Napoleon. Bill Gates. George W. Bush. Osama bin Laden. Leaders and leadership are perennial topics of debate. What is leadership? How does one become a leader? Do we actually need leaders? In this Very Short Introduction, Keith Grint offers provocative answers to these questions, prompting readers to rethink their assumptions about what leadership is. Indeed, Grint argues that leadership is a very elusive quality, and that there are few definitive answers to be found, which explains why most books on leadership produce so much heat and so little light. But there are important questions to ask, questions which shed light on why leadership so resists definition. Grint looks at the way leadership has evolved from its earliest manifestations in ancient societies, highlights the early ideas about leadership found in Plato, Sun Tzu, Machiavelli and others, considers how social, economic, and political forces can undermine particular modes of leadership, and discusses the practice of management, its history, future, and influence on all aspects of society.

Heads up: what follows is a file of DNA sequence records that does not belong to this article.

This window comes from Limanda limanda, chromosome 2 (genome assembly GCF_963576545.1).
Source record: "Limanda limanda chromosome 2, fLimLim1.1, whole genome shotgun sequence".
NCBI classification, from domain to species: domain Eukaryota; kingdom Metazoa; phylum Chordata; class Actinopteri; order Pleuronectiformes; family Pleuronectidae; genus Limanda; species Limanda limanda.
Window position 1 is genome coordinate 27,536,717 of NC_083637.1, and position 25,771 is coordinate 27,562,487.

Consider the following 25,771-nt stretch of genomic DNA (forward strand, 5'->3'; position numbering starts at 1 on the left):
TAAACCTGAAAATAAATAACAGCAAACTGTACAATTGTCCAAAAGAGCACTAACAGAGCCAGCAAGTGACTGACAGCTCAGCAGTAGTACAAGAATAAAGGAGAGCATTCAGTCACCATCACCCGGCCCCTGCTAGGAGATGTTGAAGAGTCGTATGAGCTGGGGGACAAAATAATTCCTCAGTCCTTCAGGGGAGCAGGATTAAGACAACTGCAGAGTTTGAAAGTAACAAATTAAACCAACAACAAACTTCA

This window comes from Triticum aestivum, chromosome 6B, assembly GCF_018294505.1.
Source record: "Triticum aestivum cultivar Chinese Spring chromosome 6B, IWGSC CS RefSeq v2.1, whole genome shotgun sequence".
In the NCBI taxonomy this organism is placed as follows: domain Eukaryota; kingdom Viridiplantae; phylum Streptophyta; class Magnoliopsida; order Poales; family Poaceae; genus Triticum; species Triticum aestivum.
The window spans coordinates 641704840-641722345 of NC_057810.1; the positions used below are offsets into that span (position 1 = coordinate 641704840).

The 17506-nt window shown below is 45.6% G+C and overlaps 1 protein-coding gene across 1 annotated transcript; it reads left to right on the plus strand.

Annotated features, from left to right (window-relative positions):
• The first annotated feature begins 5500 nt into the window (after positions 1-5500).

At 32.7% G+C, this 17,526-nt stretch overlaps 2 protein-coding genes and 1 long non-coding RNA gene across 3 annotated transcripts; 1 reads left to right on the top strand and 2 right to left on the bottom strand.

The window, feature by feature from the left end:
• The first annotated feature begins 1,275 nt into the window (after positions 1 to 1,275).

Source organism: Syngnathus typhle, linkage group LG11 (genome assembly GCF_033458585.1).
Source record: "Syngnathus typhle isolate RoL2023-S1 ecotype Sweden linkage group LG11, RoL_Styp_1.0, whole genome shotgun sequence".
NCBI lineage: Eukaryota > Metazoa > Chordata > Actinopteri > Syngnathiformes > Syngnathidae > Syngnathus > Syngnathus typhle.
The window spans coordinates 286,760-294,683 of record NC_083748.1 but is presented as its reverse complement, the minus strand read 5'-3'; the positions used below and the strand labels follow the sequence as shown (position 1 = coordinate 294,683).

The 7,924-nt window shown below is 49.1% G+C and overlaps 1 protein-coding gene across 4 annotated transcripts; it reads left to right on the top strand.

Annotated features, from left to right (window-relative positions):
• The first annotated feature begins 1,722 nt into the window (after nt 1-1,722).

About the Author
Keith Grint is Professor of Public Leadership at Warwick University. Previously he was Professor of Defence Leadership at Cranfield University. He spent 10 years in industry before switching to an academic career. He remains a visiting Research Professor at Lancaster University, a Fellow of the Windsor Leadership Trust, an Associate Fellow of the Said Business School and Green Templeton College, Oxford University, and a Fellow of the Sunningdale Institute, a research arm of the UK's National School of Government.